COP22: UN climate gathering falls under Trump shadow

By A. Adam Glenn

In the news: President-elect Donald Trump’s surprise election victory has unsettled a major global warming treaty, just as diplomats gather at a major United Nation’s climate meeting in Marrakesh, Morocco. During his campaign, Trump threatened to “cancel” U.S. participation in last year’s Paris climate agreement, which went into effect Nov. 4. More than 100 nations are taking part, among them the United States.

Back story: Beginning Nov. 15, heads of state and high-level ministers will convene in Marrakesh for the Conference of Parties to the overarching United Nations Framework Convention on Climate Change, also known as COP22. The Marrakesh meeting, which began formally Nov. 7, was seen as an opportunity to flesh out the details of the Paris Agreement, which committed nations to significant reductions in carbon emissions. The Paris deal also provided financing for poorer nations to adopt clean energy technology and adaptation measures. Now the stakes have been raised considerably.

Adaptation angle: Trump’s 100-day action plan once he takes office includes a pledge to “cancel billions in payments to U.N. climate change programs and use the money to fix America’s water and environmental infrastructure.” The financing was a pillar of the Paris Agreement, viewed by frustrated leaders of developing nations as a measure of commitment by developed countries to address decades of carbon pollution responsible for impacts like sea-level rise, drought and severe weather. Rich nations had promised to expand $10 billion earmarked for the fund in 2014 to $100 billion a year from public and private sources by 2020. The United States had pledged $3 billion in the first round, although it has only made $500 million available so far. The rest of the U.S. funding is now in question, causing widespread unease among nations party to the agreement.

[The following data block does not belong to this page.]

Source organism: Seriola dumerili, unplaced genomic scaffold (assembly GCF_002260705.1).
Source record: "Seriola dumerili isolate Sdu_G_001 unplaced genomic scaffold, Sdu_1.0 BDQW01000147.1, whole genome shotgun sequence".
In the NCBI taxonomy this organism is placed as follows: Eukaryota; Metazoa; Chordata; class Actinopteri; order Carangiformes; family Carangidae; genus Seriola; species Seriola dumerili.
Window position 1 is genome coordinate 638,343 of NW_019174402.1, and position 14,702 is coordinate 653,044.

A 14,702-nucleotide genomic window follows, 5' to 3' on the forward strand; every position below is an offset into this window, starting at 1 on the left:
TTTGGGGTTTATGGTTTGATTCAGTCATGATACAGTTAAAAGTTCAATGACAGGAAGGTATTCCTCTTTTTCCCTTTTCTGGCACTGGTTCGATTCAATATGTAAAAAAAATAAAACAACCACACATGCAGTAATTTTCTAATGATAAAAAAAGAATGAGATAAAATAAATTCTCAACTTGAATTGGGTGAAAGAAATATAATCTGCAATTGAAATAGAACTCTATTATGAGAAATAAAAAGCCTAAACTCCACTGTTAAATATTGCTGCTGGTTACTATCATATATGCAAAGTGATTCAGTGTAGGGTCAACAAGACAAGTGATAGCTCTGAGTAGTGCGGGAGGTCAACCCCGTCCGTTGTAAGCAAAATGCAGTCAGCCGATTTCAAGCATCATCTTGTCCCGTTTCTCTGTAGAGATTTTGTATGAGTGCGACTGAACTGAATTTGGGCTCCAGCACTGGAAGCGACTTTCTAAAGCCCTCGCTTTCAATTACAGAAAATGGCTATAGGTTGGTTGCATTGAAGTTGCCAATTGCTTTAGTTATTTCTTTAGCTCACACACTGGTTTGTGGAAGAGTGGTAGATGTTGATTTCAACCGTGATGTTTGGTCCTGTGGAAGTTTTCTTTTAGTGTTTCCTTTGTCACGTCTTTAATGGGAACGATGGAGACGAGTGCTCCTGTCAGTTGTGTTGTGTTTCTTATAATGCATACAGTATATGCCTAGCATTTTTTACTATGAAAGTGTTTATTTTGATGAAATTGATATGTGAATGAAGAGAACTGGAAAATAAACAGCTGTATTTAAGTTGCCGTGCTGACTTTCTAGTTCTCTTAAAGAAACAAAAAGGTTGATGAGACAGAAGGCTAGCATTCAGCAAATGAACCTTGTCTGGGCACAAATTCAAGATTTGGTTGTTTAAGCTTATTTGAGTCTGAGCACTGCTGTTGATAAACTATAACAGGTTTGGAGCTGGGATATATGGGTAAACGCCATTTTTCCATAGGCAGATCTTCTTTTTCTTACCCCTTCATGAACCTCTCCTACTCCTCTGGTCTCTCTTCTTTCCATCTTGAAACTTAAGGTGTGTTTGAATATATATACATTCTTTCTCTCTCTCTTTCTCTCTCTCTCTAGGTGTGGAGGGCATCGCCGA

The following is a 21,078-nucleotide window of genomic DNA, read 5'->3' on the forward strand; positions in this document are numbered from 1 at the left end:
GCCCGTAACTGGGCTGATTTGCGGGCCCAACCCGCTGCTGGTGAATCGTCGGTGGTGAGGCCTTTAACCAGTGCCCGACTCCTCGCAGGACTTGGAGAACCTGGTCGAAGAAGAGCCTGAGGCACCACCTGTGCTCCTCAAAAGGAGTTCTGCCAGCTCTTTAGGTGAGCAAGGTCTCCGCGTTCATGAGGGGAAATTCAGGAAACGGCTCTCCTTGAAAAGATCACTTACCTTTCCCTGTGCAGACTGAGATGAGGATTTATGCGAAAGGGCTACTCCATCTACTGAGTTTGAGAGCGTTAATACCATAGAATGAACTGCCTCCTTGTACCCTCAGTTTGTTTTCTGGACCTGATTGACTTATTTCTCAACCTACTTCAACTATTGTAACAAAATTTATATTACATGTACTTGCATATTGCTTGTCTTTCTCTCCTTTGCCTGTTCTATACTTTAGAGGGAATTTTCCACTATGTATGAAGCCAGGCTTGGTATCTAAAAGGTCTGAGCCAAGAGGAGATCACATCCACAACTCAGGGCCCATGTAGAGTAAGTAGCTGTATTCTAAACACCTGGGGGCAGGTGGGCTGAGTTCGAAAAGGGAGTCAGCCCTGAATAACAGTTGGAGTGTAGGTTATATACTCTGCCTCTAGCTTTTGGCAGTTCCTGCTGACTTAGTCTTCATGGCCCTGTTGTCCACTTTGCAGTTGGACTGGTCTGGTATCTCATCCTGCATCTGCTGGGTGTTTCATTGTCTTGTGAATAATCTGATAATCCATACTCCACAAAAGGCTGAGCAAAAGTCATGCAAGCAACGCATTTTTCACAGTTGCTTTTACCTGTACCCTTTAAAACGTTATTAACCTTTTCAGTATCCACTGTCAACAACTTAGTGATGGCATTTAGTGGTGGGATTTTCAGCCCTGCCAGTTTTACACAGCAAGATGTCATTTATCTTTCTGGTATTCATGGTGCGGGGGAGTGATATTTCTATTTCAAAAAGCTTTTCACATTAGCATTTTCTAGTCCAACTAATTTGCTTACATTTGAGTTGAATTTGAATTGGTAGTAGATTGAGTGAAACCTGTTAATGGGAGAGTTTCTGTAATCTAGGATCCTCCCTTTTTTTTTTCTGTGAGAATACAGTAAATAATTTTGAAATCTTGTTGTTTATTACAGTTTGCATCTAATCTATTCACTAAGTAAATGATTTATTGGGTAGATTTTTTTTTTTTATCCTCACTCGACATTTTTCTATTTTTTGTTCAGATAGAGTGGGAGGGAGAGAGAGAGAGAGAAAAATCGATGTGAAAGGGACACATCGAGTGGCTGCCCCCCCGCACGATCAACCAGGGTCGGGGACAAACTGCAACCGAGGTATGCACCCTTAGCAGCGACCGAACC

Questions to ask

  • What might diplomats in Marrakesh do to push back against anti-treaty sentiment from the incoming president? Will a controversial effort dubbed the "Marrakesh Call" succeed in committing signatories to more aggressive climate action? Will there be an announcement from the so-called “high ambition coalition” that had pushed for a tougher plan in Paris? And what high-level political statements may come from heads of state and ministers, such as U.S. Secretary of State John Kerry, who plans to make a major speech Monday after arriving at the summit?
  • How would a Trump administration act on its pledge to back out of the Paris Agreement? Will it take a fast route by issuing a presidential order deleting the U.S. signature, pulling out of the overarching framework convention established in 1992, or simply neglecting to carry out U.S. emission reduction commitments and funding pledges? Or will it formally withdraw from the Paris treaty, which is a several-year process?
  • What might world leaders say to Trump about climate change as he prepares to take office? What about outgoing U.N. chief Ban-ki Moon, who has expressed confidence Trump will distance himself from his campaign rhetoric?
  • Will business leaders who support climate action reach out to the new administration? What about groups representing U.S. and world cities, as well as U.S. states that are already committed to climate action?
  • If the United States does balk at its $3 billion commitment to the Green Climate Fund, would other rich nations raise their contributions to make up the difference?

Reporting resources

Dig deeper on COP22, the Paris Agreement and U.N. adaptation financing using additional resources in the Reporter’s Guide to Climate Adaptation database.

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Posted by A. Adam Glenn on Nov. 16, 2016